|Babesia ring forms
He now suffers with severe, abdominal pain, unremitting daily headaches and diffuse spinal pain which has spread to his cervical spine. He has hand pain and swelling, numbness and tingling and burning sensations in his hands. He complains of "charlie horses" in his legs, twitching muscles, disrupted sleep, cognitive decline with memory loss, progressive weakness, frequent urination with a recent diagnosis of prostatitis given, loose stools, an lack of energy and of course profound fatigue. The review of systems was significantly positive for shortness of breath and night sweats.
Prior to our meeting he had been treated by another doctor for 18 months with IV Rocephin. The only treatment has been Rocephin. The physician gradually tapered the dose and frequency of the IV medicine. The doctor told him he (the doctor) understood Lyme disease because a family member had suffered with the illness. The patient was never treated with other antibiotics and never treated for co-infections.The Rocephin had provided a modicum of relief. When this was abruptly stopped (because he had enough treatment) -- he knew the plug had been pulled and he found himself circling around the drain. He was referred by one of my patients.
Blood work for coinfections previously was limited.
New testing showed a Babesia duncani or WA1 titer of 512. His Lyme WB testing from Stony Brook yielded interesting results. The IgM was called negative with bands: 18, 25, 28, 31, 66, 72 and 93. The IgG was reported as indeterminate with band 41 and 58 present only. His blood smear is shown above.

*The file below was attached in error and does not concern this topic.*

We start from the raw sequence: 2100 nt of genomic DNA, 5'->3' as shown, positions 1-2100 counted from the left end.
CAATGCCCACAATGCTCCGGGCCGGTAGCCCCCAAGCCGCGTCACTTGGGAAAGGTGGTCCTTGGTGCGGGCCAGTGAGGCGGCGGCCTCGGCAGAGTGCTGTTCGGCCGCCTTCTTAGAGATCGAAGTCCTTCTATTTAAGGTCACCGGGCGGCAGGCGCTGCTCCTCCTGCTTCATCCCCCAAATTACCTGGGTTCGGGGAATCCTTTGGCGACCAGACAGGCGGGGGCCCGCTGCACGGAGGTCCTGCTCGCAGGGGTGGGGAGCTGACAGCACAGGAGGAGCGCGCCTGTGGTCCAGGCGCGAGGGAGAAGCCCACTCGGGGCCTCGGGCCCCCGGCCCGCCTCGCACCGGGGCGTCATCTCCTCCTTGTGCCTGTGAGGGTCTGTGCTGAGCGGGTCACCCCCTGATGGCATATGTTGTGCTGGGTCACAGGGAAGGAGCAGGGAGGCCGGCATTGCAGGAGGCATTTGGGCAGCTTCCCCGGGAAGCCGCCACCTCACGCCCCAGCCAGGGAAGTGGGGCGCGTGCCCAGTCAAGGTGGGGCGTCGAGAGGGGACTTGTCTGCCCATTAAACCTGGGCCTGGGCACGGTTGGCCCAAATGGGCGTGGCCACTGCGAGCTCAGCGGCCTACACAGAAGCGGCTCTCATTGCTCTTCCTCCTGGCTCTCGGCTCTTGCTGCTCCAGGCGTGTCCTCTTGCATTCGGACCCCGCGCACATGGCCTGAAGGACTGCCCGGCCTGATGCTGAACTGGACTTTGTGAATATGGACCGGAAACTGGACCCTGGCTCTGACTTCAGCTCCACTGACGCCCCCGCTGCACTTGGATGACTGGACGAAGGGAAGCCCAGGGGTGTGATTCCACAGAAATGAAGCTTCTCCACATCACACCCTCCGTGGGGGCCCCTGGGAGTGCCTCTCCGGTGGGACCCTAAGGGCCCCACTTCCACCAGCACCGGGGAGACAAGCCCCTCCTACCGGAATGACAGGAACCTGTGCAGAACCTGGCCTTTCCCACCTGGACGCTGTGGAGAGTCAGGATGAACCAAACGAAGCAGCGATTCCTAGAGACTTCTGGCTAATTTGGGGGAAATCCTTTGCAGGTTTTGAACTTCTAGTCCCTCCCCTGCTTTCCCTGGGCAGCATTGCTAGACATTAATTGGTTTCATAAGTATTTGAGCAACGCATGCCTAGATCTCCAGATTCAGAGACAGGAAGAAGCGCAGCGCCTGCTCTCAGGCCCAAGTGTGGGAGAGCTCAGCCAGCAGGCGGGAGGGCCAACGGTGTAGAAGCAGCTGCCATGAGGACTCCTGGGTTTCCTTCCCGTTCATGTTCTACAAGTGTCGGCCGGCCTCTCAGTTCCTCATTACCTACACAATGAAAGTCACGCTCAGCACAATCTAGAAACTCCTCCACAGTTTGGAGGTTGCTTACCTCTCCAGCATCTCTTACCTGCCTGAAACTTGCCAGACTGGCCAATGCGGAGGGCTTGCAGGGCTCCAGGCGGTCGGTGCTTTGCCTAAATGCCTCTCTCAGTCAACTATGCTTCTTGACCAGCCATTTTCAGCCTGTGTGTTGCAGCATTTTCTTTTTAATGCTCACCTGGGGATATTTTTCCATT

My elaborate discussions of West Blots can be found elsewhere.
This patient relayed (incorrect) information given to him by his doctor -- I hear the same mantra every day: " My doctor(s) told that one type of antibody shows new infection (IgM I think_) and other shows old infection - I forget which is which." "The doctors said I most have been bittern again and have a new infection." Newsflash: Lyme does not play by those rules. See my last Blog.
There is difference between a doctor being Lyme aware and a doctor knowing how to treat Lyme disease. The Lyme was not treated adequately with the appropriate "cocktails" and Babesia, in this case -- florid, dangerous infection - easily diagnosable, was entirely missed. Few doctors are able to set up a CLIA approved labs and do Giemsa smears, but a simple antibody test through Labcorp was positive.
When patients ask me if I am a Lyme Literate Medical Doctor my answer is: "Are you a Lyme literate patient? this is what is important." Unfortunately there is no official certification for a specialty which is not officially acknowledged to exist. The term LLMD has no real meaning. Anyone can use it. Patients have to be their own advocates and know as much about the disease as possible. Learning about the disease is daunting under the best of circumstances and impossible for most patients suffering with"Lyme brains." Nonetheless, keep plugging away. Hopefully a friend, family member or spouse can be helpful.